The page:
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Effectiveness of clinical practice guidelines for acute management of traumatic brain injury at a regional referral hospital in Tanzania

Catherine A Staton1,2, Samara Fox3, Cyrus Elahi2, Sarah Williams2, Mark Mvungi4, Frida Shayo4, Mwemezi Kaino4, Michael M Haglund2,5, Randi H Griffin6, Blandina T Mmbaga4, Joao Ricardo Nickenig Vissoci1,2

1 Division of Emergency Medicine, Department of Surgery, Duke University Medical Center, Durham, North Carolina, USA
2 Duke Global Health Institute, Duke University, Durham, North Carolina, USA
3 Yale School of Medicine, New Haven, Connecticut, USA
4 Kilimanjaro Christian Medical Center, Moshi,Tanzania
5 Division of Neurosurgery and Neurosciences, Department of Neurosurgery, Duke University Medical Center, Durham, North Carolina, USA
6 Department of Evolutionary Anthropology, Duke University, Durham, North Carolina, USA




Traumatic brain injury (TBI) is a significant cause of death and disability worldwide that disproportionately affects low- and middle-income countries where increasing injury rates are compounded by limited access to high quality care. Our study evaluated the impact of implementing TBI clinical practice guidelines (CPGs), a proven intervention in high resource settings, on patient outcomes and health care provider knowledge at a low-resourced referral hospital in Moshi, Tanzania.


We used a pre-post quasi-experimental design to assess the impact of TBI CPGs implementation. An interrupted time series was used to compare pre/post-implementation TBI outcome trends and our primary outcome of interest was poor recovery (death or severe disability). Pre and post periods included 24 and 9 months respectively. Data was analyzed using segmented regression and an autoregressive integrated moving average (ARIMA) model. Healthcare providers were recruited to participate in pre/post surveys assessing knowledge of acute TBI management. Changes in pre/post scores were assessed using Wilcoxon signed-rank and McNemar’s test.


Pre-and post-implementation periods included 1438 and 448 patients respectively. Age, gender, and average GCS were not significantly different pre/post implementation. Poor recovery rate decreased from 15.4% to 12.1% after implementation. The segmented regression model found an increasing TBI poor recovery rate (PRR) prior to implementing CPGs (P = 0.038) and a significant decrease in PRR after the implementation (P = 0.005). The ARIMA model estimated a 1.7% decrease in PRR per month after implementation. There was a significant improvement in provider knowledge scores post-intervention (Wilcoxon signed-rank test, P < 0.001).


In addition to improved patient outcomes, this study observed significant improvement of health care provider knowledge regarding acute management of TBI patients following implementation of TBI CPGs. Findings provide encouraging results regarding the potential applicability and implementation capacity of TBI CPGs in resource-limited settings however more research is necessary to better understand the effects of implementing CPGs on health care delivery and patient outcomes.

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Among all trauma-related injuries worldwide, traumatic brain injury (TBI) is the leading cause of death and disability. Each year, an estimated 69 million people suffer from TBI, with low- and middle-income countries (LMICs) bearing the greatest burden [1]. Individuals in LMIC have more than twice the probability of dying after severe TBI when compared to patients in high income countries (HICs) [2]. Improvements in trauma care in LMICs could save an estimated 1 730 000 to 1 965 000 lives [3]. TBI clinical practice guidelines (CPGs) represent a lost-cost intervention which could improve in-hospital care in low-resource settings.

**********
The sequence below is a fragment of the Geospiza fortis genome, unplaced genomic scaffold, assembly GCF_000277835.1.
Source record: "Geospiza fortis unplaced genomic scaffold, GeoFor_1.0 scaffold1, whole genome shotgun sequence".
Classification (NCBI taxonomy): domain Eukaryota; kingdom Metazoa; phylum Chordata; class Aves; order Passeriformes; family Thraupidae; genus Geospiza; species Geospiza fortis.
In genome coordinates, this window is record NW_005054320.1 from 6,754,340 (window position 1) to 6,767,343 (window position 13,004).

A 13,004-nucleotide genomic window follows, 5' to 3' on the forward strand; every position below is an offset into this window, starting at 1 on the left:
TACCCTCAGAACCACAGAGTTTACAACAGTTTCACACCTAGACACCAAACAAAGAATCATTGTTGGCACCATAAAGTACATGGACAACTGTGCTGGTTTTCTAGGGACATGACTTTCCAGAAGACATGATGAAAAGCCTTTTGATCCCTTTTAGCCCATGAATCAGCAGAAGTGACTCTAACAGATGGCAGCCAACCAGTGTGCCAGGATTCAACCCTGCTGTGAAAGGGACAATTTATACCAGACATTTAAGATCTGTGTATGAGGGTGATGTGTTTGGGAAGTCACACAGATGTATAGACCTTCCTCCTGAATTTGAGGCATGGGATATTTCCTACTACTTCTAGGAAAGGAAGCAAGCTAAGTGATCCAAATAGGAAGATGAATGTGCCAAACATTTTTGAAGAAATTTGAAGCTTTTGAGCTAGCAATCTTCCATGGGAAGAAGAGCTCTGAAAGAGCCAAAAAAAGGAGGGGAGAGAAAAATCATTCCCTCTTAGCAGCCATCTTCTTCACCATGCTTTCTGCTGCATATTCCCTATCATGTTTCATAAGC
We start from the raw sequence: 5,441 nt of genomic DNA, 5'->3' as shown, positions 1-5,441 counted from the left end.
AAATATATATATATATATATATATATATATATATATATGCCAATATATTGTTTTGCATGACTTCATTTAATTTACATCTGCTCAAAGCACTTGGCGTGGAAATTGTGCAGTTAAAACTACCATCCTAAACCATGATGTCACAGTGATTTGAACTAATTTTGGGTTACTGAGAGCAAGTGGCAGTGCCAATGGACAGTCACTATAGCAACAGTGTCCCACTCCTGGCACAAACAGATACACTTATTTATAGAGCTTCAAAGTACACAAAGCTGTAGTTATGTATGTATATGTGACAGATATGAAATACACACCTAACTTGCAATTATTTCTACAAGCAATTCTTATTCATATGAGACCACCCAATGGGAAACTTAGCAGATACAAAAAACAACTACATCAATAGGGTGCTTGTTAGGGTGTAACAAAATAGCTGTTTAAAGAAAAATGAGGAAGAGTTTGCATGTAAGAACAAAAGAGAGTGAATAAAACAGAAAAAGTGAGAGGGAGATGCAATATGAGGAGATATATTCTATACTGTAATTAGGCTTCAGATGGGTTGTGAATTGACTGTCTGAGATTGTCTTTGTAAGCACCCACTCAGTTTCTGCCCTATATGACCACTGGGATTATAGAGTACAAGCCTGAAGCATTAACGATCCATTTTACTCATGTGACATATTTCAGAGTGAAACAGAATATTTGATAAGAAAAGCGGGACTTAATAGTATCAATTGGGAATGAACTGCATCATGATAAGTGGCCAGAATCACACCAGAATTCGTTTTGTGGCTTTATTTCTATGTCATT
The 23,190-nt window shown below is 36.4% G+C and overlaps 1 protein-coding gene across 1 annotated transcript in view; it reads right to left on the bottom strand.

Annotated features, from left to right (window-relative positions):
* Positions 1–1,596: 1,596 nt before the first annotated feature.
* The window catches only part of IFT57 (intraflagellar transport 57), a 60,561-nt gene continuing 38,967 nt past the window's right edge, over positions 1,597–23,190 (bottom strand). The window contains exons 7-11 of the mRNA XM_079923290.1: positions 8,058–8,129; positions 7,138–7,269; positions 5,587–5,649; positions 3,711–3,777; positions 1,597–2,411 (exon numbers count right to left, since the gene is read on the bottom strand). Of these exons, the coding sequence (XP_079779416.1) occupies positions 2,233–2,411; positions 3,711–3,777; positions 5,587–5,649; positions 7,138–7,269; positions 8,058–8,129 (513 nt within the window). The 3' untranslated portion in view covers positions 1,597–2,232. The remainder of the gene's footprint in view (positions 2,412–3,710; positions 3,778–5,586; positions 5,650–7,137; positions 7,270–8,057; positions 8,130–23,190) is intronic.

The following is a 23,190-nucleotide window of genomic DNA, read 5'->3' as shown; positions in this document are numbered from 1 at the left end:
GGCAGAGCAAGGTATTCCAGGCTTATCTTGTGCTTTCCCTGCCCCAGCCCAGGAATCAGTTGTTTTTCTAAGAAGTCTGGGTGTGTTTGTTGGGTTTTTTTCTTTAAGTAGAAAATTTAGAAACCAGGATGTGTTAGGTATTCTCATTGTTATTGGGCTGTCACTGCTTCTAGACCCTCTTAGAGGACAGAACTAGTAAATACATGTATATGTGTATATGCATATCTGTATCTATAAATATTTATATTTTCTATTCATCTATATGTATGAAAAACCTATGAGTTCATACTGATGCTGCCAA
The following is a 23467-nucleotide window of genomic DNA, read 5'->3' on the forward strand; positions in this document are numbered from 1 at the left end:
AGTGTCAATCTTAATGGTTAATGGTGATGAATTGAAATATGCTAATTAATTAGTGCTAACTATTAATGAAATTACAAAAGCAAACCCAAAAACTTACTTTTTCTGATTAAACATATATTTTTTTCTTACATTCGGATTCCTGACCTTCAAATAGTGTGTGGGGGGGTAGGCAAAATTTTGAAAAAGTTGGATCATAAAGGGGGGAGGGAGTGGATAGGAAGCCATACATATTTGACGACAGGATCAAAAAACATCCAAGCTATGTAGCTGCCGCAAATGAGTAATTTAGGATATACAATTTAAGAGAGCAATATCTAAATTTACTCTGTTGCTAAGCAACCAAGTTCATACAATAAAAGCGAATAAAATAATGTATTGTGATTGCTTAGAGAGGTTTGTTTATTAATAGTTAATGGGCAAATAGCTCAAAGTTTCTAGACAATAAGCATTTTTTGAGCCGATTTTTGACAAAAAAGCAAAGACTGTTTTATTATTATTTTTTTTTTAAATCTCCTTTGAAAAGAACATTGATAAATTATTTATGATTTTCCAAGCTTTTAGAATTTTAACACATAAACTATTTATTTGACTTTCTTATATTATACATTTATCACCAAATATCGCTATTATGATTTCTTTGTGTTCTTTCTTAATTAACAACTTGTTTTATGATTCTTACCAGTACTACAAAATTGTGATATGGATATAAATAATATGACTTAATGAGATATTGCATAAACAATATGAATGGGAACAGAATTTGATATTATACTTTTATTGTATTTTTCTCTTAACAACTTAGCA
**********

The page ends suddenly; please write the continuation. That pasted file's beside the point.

A major reason for improved TBI patient mortality rates and functioning outcomes in HIC hospital settings has been the widespread adoption of CPGs for acute TBI management [4]. CPGs shift the medical decision making from an individual’s judgement to evidence-based treatment, ultimately improving the consistency and quality of care provided. TBI CPGs institute a systematic approach to TBI treatment, focusing on prevention and early detection of secondary brain injury (such as from hypoxia and hypotension) and expediting definitive care. Evidence from middle-income countries (MICs) also supports the legitimacy of TBI CPGs as a strategy to improve patient outcomes [5,6]. Despite the growing support for TBI CPGs to improve care in HIC and some MICs, there remains little effort to investigate the potential for TBI CPGs to improve care in a low-income hospital setting [7,8].

The direct translation of a TBI CPG developed for a HIC to a low-income country (LIC) hospital presents challenges due to major differences between the emergency care settings [911]. TBI CPGs developed in HIC settings require resources (ie, cervical collars, anti-seizure medications), specialized providers (ie, neurosurgeons), and technologies (ie, CT imaging and neurosurgical capabilities) that are not consistently available in LIC hospitals. When evaluating the applicability of standard CPGs used in the United States to a large teaching referral hospital in Rwanda, researchers concluded that implementation was not appropriate [12]. These findings underscore the importance of developing and adapting CPGs with local diagnostic, monitoring, and therapeutic capacities in mind. In addition, TBI CPGs may also provide added benefit in effective resource allocation for the low-resource setting [12].

To the best of our knowledge, the implementation of TBI CPGs has not been evaluated in a LIC. Given the burgeoning TBI burden in Sub-Saharan Africa, there is a critical need for cost-effective, easily scalable tools to optimize delivery of evidenced based TBI care [1,13]. As part of a quality care initiative, we collaborated with a zonal referral hospital in Tanzania to develop and implement TBI CPGs in the Emergency Department (ED). The aim of our study was to evaluate the impact of TBI CPG implementation on health care provider knowledge, attitudes, and practices, and assess the effect of implementation on TBI patient outcomes.


Study design